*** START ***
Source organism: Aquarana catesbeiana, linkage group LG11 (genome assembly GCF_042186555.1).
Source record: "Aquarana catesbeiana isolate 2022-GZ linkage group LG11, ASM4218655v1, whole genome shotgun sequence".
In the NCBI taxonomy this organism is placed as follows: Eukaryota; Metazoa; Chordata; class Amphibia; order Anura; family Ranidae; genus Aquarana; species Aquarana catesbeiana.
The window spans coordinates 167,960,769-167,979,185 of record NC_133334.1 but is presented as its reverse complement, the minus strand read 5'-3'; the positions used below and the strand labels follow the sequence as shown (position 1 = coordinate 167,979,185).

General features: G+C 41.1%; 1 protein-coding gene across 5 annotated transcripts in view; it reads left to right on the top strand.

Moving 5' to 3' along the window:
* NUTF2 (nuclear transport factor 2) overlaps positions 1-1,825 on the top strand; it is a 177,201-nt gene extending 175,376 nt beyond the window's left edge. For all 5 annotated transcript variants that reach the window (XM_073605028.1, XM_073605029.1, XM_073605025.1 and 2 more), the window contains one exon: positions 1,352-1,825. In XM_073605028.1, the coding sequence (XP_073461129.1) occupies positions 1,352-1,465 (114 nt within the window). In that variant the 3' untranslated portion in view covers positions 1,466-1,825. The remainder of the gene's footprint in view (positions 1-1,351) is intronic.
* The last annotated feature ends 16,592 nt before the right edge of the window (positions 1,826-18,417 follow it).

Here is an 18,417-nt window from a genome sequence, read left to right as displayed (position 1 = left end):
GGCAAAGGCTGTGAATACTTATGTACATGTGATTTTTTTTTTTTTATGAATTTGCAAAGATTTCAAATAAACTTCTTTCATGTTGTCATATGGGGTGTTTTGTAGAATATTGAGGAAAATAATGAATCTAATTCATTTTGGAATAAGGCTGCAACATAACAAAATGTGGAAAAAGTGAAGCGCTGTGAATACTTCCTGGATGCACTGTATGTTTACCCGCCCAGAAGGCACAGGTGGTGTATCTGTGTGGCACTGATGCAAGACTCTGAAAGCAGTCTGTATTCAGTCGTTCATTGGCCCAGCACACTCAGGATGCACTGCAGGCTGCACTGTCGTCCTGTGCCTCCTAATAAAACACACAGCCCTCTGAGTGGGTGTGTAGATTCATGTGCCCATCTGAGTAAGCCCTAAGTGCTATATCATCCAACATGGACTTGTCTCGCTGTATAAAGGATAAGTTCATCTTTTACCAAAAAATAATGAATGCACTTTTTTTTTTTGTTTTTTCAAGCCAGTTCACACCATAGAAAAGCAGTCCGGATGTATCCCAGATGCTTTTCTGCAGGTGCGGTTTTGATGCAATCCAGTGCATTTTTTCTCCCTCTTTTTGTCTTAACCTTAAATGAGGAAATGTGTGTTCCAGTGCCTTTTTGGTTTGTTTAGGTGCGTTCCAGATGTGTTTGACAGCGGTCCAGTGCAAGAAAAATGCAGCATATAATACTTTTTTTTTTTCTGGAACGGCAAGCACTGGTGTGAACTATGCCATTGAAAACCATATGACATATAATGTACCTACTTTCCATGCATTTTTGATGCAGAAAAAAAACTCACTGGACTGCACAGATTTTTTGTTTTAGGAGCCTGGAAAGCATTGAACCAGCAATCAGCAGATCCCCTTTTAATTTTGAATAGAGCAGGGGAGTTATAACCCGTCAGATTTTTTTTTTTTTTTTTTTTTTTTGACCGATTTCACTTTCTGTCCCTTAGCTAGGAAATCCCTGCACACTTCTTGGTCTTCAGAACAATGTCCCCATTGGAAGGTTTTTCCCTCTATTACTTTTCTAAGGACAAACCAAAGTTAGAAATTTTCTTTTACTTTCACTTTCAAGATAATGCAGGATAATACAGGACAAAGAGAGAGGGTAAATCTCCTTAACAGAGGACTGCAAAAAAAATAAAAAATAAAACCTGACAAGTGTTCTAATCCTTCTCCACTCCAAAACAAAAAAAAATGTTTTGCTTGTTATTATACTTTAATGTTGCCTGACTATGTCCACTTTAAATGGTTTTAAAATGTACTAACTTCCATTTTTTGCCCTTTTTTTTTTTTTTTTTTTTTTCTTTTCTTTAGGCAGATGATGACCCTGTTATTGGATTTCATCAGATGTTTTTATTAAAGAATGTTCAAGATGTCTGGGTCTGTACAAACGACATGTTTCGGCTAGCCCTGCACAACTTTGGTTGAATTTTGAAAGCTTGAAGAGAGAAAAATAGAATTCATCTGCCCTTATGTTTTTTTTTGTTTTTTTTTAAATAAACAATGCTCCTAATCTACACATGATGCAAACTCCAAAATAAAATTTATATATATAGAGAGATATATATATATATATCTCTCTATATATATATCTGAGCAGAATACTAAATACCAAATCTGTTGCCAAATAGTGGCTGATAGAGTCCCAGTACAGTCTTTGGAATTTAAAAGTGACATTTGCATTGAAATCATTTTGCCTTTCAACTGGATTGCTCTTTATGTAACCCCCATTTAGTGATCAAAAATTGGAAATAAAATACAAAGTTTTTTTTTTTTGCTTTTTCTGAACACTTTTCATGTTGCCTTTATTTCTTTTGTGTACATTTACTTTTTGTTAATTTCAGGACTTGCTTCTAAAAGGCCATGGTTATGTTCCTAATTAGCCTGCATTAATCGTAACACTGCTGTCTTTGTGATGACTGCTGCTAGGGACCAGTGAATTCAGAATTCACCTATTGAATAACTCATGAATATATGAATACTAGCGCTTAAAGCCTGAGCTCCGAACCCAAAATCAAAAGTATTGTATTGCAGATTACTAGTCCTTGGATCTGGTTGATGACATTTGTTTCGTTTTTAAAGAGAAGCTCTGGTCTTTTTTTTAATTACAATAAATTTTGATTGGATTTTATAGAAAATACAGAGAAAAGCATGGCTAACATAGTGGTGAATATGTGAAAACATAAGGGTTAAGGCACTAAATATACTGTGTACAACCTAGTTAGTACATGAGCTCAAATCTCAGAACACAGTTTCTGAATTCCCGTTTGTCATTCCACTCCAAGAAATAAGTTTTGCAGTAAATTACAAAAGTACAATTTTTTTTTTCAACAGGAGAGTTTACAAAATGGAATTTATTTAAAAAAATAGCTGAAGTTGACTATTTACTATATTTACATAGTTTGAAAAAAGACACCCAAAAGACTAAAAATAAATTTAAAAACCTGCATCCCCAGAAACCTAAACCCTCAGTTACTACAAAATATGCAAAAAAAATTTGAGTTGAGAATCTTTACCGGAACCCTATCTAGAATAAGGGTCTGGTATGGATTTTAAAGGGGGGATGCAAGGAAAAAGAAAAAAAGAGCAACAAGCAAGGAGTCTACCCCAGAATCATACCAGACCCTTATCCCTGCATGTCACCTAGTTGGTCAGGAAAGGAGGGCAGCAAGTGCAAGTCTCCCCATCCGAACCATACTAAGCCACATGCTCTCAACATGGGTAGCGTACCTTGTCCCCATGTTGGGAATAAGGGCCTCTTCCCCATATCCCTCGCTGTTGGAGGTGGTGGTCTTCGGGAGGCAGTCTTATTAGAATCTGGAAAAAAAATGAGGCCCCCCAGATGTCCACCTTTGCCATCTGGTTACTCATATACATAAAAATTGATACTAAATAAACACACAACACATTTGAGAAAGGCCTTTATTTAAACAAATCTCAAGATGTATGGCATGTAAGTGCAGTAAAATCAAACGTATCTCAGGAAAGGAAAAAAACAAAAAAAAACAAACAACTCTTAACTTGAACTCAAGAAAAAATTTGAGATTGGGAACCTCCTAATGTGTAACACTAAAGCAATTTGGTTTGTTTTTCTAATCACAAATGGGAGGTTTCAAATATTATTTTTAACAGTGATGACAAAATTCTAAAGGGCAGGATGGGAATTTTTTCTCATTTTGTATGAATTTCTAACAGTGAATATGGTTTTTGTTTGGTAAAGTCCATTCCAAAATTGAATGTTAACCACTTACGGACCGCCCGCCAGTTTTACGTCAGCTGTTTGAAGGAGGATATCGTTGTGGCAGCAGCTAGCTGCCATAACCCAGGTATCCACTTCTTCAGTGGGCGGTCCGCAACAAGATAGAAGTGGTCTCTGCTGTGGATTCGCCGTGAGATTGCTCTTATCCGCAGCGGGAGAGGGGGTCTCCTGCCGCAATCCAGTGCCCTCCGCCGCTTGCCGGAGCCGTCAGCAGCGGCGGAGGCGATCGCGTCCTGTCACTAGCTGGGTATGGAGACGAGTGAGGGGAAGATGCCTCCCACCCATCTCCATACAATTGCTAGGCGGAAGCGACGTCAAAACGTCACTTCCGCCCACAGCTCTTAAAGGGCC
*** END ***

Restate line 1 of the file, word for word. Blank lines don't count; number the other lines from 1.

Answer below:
Source organism: Aquarana catesbeiana, linkage group LG11 (genome assembly GCF_042186555.1).